Remixing stock music can be a legal grey area, so tread carefully. Small tweaks are often fine, but transformative changes are best avoided without clearance.
I want maximum music for minimum spend. Any tips?
Here are some suggestions:
- Consider an unlimited subscription for the best value if you need a lot of music
- Look for exclusive discounts from influencer partnerships
- Take advantage of free trial periods to test libraries out
- For individual tracks, check out “microstock” sites with lower licensing fees
- Follow libraries’ social accounts for special deals and free music giveaways
- Don’t automatically go for the priciest premium tracks if cheaper ones could also work
- Look for libraries that offer YouTube monetization approval
- Avoid unauthorized use just to save money – it rarely ends well!
The stock music landscape is very competitive. A bit of research can uncover some stellar deals. But don’t sacrifice ethics just to save a buck.
So in short, stock music is evolving quickly! Licensing models and music styles come and go. It’s an exciting time, but also turbulent. Not a day goes by without some stock music-related drama!
More than anything, stock music is convenience and creativity combined.
So next time you hear a peppy ditty promoting paper towels or a cinematic track swelling as Godzilla knocks over a building, don’t roll your eyes. Appreciate the art and science behind stock music!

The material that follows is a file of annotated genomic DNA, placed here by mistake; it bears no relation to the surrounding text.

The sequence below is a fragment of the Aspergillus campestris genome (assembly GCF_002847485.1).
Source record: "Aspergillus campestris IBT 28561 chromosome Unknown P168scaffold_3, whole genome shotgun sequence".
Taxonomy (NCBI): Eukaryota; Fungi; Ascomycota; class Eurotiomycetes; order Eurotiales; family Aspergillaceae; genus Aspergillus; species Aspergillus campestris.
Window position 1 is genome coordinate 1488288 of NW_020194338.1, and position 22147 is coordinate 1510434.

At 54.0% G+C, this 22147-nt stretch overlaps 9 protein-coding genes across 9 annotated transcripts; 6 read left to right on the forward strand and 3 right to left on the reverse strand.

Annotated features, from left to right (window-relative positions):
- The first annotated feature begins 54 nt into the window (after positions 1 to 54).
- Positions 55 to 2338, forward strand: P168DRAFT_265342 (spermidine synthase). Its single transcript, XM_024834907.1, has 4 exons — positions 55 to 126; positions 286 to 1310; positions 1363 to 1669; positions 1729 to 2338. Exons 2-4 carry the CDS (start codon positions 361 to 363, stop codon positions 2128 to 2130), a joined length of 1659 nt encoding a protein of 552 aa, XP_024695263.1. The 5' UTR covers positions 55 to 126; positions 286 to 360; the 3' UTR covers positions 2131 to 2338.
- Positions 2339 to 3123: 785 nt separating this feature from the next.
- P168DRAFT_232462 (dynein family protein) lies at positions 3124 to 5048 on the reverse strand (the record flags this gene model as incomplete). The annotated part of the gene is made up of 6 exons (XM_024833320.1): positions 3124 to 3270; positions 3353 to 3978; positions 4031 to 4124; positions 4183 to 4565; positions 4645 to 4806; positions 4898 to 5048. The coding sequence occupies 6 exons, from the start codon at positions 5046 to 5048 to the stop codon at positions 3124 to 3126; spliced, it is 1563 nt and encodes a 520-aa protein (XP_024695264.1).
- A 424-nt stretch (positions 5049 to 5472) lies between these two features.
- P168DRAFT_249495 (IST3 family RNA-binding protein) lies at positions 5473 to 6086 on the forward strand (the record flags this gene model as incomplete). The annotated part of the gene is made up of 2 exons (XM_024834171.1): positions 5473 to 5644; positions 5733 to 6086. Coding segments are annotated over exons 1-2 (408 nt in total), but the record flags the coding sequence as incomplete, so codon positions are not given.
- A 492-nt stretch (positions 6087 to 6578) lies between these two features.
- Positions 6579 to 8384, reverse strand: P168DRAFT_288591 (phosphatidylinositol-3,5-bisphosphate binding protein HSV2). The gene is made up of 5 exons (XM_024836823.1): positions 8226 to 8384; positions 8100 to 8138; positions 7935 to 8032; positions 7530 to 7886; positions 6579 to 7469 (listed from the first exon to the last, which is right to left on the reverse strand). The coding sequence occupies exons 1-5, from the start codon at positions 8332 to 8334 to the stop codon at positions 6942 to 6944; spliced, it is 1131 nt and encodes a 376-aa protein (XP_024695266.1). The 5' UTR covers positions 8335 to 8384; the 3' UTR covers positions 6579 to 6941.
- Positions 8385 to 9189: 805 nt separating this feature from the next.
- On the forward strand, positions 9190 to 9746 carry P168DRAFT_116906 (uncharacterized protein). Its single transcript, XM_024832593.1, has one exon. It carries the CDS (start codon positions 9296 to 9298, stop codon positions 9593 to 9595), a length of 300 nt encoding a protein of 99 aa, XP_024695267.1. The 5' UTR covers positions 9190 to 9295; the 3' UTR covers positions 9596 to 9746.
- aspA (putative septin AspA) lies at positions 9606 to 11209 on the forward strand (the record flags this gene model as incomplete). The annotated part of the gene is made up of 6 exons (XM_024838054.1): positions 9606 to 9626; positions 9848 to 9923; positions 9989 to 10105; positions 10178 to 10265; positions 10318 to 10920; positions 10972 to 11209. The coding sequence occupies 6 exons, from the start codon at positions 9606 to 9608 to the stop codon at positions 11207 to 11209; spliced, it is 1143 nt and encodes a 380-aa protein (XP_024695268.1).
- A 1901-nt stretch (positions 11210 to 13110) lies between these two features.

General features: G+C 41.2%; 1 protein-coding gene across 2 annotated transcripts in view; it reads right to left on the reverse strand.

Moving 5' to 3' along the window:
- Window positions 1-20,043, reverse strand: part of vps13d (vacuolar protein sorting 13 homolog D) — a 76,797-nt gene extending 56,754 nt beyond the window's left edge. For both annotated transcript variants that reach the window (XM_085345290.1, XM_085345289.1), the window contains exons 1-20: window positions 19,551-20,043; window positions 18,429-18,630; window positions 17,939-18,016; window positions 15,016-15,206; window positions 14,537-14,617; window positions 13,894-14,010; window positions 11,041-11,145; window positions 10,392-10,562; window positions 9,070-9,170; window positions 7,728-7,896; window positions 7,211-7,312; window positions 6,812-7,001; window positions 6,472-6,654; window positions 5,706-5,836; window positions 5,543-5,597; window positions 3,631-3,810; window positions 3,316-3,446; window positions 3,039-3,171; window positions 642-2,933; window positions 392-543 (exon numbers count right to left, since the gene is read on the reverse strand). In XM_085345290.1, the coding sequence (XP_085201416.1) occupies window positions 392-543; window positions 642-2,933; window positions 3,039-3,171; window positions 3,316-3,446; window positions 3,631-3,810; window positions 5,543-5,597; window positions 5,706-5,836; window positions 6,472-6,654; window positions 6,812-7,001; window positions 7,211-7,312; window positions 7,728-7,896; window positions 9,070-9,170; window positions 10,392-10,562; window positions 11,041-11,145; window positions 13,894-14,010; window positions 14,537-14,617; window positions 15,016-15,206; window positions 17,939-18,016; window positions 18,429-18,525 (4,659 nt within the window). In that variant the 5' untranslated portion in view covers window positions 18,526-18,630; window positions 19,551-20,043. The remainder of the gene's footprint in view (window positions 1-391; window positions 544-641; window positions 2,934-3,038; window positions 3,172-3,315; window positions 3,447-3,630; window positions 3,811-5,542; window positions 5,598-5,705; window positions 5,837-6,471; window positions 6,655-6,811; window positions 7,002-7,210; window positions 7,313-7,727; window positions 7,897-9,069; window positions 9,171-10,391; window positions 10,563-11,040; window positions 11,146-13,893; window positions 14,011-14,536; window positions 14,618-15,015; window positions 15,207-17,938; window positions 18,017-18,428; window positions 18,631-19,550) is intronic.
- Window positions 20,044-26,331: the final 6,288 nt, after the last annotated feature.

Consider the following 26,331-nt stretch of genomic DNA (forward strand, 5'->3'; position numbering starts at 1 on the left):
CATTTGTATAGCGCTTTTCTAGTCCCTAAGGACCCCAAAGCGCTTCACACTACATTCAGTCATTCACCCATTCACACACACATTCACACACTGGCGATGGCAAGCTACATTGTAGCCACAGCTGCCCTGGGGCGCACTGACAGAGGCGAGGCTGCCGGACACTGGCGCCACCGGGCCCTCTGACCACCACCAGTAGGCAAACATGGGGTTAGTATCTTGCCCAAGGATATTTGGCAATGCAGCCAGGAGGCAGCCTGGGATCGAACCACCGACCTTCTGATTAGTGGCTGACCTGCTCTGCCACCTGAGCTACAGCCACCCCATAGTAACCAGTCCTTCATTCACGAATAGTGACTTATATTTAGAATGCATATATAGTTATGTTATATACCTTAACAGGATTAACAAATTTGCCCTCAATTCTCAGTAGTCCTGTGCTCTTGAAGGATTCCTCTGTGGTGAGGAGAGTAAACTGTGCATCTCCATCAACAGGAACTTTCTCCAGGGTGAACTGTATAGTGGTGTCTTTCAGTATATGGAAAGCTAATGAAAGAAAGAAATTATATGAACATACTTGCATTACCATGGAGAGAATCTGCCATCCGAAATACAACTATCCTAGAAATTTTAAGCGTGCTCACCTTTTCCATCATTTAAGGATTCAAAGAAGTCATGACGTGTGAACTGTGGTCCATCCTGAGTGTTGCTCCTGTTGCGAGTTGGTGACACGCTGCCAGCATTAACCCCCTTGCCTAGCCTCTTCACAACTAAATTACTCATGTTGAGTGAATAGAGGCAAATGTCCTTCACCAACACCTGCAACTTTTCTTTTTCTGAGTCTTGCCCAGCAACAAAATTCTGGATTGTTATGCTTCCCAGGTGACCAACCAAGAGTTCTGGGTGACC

I’m a producer. Should I submit my music to libraries?
If you’re interested in getting your music licensed out to media creators, stock music libraries are a great route. You retain ownership of your tracks and collect royalties whenever they’re used.
Major libraries are extremely selective, so you’ll want high production quality and compositions that fit their briefs. But placing your music in a stock catalog means potential for passive income for years to come.
Just be sure to read the terms closely and consider whether you want to be exclusive to one company or spread your music around. Building relationships with libraries can lead to fruitful long-term partnerships.